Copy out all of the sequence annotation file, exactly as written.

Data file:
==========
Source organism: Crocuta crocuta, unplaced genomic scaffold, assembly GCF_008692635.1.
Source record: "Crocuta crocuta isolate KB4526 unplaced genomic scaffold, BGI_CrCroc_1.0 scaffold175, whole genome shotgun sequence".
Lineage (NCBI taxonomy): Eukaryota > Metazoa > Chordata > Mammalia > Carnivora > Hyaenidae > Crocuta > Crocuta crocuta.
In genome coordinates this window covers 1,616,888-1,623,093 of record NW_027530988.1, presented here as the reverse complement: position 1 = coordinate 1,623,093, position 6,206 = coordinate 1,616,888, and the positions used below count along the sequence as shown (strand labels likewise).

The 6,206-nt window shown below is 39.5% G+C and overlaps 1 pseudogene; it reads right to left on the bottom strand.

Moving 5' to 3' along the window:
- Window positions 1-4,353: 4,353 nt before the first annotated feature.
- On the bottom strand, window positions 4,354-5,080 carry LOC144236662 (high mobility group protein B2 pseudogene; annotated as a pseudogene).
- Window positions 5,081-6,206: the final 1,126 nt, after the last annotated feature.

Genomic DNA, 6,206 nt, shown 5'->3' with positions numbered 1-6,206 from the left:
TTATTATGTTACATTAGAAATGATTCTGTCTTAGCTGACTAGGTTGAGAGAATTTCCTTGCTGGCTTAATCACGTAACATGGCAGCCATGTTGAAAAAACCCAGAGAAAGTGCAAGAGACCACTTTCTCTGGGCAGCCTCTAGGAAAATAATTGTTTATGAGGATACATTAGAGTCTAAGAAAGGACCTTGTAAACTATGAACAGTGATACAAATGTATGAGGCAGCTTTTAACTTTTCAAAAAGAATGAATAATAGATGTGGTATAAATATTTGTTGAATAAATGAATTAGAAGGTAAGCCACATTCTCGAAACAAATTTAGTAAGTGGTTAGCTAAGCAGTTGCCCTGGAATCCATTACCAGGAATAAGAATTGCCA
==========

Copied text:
Source organism: Crocuta crocuta, unplaced genomic scaffold, assembly GCF_008692635.1.
Source record: "Crocuta crocuta isolate KB4526 unplaced genomic scaffold, BGI_CrCroc_1.0 scaffold175, whole genome shotgun sequence".
Lineage (NCBI taxonomy): Eukaryota > Metazoa > Chordata > Mammalia > Carnivora > Hyaenidae > Crocuta > Crocuta crocuta.
In genome coordinates this window covers 1,616,888-1,623,093 of record NW_027530988.1, presented here as the reverse complement: position 1 = coordinate 1,623,093, position 6,206 = coordinate 1,616,888, and the positions used below count along the sequence as shown (strand labels likewise).

The 6,206-nt window shown below is 39.5% G+C and overlaps 1 pseudogene; it reads right to left on the bottom strand.

Moving 5' to 3' along the window:
- Window positions 1-4,353: 4,353 nt before the first annotated feature.
- On the bottom strand, window positions 4,354-5,080 carry LOC144236662 (high mobility group protein B2 pseudogene; annotated as a pseudogene).
- Window positions 5,081-6,206: the final 1,126 nt, after the last annotated feature.

Genomic DNA, 6,206 nt, shown 5'->3' with positions numbered 1-6,206 from the left:
TTATTATGTTACATTAGAAATGATTCTGTCTTAGCTGACTAGGTTGAGAGAATTTCCTTGCTGGCTTAATCACGTAACATGGCAGCCATGTTGAAAAAACCCAGAGAAAGTGCAAGAGACCACTTTCTCTGGGCAGCCTCTAGGAAAATAATTGTTTATGAGGATACATTAGAGTCTAAGAAAGGACCTTGTAAACTATGAACAGTGATACAAATGTATGAGGCAGCTTTTAACTTTTCAAAAAGAATGAATAATAGATGTGGTATAAATATTTGTTGAATAAATGAATTAGAAGGTAAGCCACATTCTCGAAACAAATTTAGTAAGTGGTTAGCTAAGCAGTTGCCCTGGAATCCATTACCAGGAATAAGAATTGCCA